Mostly I have been only working these past months, and not much time for anything else. I am also teaching two lab classes in Introductory Biology, which is a class full of young Science majors, ready to take the world by its ear and shake it up. In truth, most of them are not very enthusiastic about Science, which is a little sad, at least from my point of view. This is the business of many awesome people, and awesome questions. The biggest questions there are. The human brain, and life, and big bangs, and nanobots, and cancer, and climate change, and evolution, and self-organization, etc. I think I'll try to get them to focus on that big picture in the few remaining classes.

Anywho, I should get back to my writing.
Best, Keith.

Tuesday, March 25, 2008

lets get dirty.

Hey America, how are you?

Let me tell you something America, and please know that I'm talking directly to you, and only to you. Nobody else is included, not even England or Canada, or anybody else. You look good.

I'd like to talk about my running. Let's get dirty and let it all hang out. My motivation for running is a bit low at the moment. I go through some periods of enthusiasm, and I strung together a small (12 day) running streak that ended last week. I found a nice race called the Flying Monkey Marathon that I think I can get excited about, but it comes in fits and starts for now.

The point I want to make is that, life is difficult for a young and healthy white man. Who is there to feel my pain? Nobody cares what we do, since we're young and healthy. If we train like crazy and run a marathon, it doesn't mean that much because we're young and healthy, and that kind of thing should be no problem for us. And things are especially problematic for young and healthy men like me who are generally well below average in athletic endeavors. A couple years ago, I trained like crazy and even ran every single day for more than six months and I ran a marathon in 4:17, and a half marathon in 1:49. These times were great for me and I'm proud of them, but they're below average for someone my age.

But what people don't know about me, is that I've had a bone in my leg since the day I was born. I don't like to talk about it since I don't really want any pity. Please consider that when you see my race times. I'm doing all this with a bone the size of a full-grown ferret in my right leg.

Thanks for your time.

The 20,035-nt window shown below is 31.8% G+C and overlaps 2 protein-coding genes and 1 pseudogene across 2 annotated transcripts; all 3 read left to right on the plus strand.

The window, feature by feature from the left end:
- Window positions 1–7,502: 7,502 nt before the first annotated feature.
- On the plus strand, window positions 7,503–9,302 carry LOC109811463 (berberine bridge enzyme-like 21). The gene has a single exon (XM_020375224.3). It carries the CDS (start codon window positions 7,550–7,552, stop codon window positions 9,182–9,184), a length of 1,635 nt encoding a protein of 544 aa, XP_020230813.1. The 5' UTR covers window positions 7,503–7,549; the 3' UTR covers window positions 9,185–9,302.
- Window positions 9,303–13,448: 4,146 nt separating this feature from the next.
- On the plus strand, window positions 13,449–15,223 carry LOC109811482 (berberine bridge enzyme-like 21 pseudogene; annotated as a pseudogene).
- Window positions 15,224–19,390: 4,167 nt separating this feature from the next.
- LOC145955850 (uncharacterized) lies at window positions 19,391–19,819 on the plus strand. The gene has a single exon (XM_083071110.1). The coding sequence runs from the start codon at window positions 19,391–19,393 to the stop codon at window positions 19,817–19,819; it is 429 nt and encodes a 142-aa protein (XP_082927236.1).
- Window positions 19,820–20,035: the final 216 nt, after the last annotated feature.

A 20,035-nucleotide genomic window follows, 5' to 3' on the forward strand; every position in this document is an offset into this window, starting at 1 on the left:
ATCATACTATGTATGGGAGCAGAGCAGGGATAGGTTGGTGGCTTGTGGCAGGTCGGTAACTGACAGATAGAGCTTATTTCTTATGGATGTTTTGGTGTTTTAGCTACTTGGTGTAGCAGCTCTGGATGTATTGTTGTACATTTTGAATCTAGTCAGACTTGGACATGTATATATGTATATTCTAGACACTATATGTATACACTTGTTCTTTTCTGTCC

Love, Keith.

Tuesday, March 04, 2008

Texas Independence Relay - March 1-2, 2008

I don't need a very long race report since probably all my readers were there, on my team. I'm proud to have been a part of the Battling Bloggers of the Texas Republic. You guys ROCK!

I had a great time, running, resting, seeing the small towns, running again, rooting for my teammates, crashing on the floor and sleeping harder than ever before, and then running again.

I apologize for anything I may have said when I was itchy and jonesin' for some sweet sweet gummy bears. I think I yelled at Manny to "keep the water and just get me some f--k--g gummy bears!" I realize now that not having my gummy bears wasn't the end of the world. Sorry Manny.

I'll post the pictures I took soon. For posterity and clicking ease, here is an exhaustive list of the team members with their blogs.


Keith out!

Wednesday, January 30, 2008

TIR running / recovery plan

I've been working out the ideal recovery plan for my running, since I think the TIR is going to be a test for how fast we recharge everything. Here's what I've determined, through exhaustive experimentation, to be the ideal plan for running / recovering. Some of the tasks require some assistance from one or more teammates.

## Prior to run
3-4 hours prior to run - start drinking lots of water
1-2 hours prior to run - 100 - 150 calories of carbohydrates, more water
30 minutes prior to run - less water, so nothing will be sloshing around on the run

## During the run
mile 0 - I drink a little water but spit it out
mile 1 - I eat five or seven gummy bears
mile 1.5 - One small cup Peachy Keen Cytomax - more gummy bears
mile 2 - no liquids at all, I need lots of positive reinforcement
mile 2.5 - only red gummy bears, but I dont eat them, just chew and spit
mile 3 - I'll raise my arms and say 'whoop whoop whoop!'
mile 3.5 - I need negative reinforcement at this point - no gummy bears.
mile 4 - A light slap to the face/ eye poke is ideal at this moment.
mile 4.5 - A little childish mockery, one gummy bear
mile 5 and beyond - please provide various surprises to keep things interesting. intermittent gummy bears.

## After the run
- a little pretend stretching
- some flexing of muscles
- talking about how I was tired for a while and felt better for a while and then tired again
15 minutes of groaning
30 minutes of staring into space, gummy bears ad libitum

This plan has proven to be the most effective at recharging my glycogen stores, which I think will be a key component for maintaining energy in the later legs of the relay. You might take issue with the necessity of some elements, but the data are the data. Bottom line is that it works.

Ran 3 miles last night, 2 more on tap for tonight.